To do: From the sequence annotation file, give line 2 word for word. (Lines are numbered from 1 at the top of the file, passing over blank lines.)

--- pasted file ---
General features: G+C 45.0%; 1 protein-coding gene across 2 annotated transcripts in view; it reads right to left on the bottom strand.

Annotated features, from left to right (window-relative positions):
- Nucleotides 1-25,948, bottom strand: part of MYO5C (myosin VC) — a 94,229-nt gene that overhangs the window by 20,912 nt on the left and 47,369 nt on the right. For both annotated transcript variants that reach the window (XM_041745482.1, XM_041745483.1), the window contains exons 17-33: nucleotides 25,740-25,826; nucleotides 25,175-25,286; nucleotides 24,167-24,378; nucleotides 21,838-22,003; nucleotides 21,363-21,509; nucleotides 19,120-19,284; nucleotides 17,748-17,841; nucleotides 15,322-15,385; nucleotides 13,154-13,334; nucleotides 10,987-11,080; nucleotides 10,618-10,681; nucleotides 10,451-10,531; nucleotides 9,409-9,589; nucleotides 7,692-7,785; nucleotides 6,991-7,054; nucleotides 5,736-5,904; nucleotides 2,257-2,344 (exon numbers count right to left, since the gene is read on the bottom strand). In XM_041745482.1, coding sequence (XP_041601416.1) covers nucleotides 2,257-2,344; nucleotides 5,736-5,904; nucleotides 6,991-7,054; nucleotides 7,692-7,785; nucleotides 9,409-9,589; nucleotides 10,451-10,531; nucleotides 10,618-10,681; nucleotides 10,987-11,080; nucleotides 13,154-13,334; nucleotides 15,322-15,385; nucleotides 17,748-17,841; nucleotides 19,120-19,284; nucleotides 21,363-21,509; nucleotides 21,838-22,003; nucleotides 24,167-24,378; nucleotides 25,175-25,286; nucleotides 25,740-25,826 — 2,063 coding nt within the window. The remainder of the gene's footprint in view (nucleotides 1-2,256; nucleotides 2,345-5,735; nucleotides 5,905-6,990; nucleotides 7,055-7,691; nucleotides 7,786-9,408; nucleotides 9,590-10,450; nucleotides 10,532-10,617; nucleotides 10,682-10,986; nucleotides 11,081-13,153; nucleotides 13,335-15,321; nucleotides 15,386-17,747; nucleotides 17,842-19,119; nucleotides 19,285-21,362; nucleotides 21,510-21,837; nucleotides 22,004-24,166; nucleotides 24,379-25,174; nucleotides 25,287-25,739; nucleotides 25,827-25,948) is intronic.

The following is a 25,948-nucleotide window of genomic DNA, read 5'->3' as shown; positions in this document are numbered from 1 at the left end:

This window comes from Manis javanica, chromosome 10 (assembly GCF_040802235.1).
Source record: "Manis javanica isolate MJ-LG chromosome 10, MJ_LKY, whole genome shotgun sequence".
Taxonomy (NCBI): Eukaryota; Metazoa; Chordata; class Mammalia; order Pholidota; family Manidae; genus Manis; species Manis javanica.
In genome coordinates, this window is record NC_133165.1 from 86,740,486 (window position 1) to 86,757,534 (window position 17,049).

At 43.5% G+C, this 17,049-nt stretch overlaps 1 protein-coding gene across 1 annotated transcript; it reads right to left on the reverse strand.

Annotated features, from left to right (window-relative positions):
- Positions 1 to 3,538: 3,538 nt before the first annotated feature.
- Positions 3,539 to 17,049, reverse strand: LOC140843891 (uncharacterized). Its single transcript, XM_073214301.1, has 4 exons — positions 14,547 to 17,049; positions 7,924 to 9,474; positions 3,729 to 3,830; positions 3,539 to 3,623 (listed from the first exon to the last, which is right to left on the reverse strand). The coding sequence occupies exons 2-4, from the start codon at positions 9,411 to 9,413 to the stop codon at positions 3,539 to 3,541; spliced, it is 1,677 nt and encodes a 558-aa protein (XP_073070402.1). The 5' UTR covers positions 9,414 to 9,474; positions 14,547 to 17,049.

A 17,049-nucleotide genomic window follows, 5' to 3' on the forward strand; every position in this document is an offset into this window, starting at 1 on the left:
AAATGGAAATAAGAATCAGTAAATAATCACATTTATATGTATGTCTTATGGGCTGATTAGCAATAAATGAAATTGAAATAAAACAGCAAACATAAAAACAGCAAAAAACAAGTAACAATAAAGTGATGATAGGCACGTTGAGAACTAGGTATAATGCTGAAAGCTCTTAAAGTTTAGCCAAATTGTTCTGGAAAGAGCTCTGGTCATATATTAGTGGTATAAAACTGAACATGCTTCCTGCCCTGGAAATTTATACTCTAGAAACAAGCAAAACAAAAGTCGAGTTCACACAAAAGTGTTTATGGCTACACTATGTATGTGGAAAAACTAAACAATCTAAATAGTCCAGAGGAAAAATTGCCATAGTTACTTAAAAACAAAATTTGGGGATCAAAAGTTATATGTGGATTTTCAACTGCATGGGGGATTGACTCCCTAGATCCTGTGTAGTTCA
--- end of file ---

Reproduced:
Annotated features, from left to right (window-relative positions):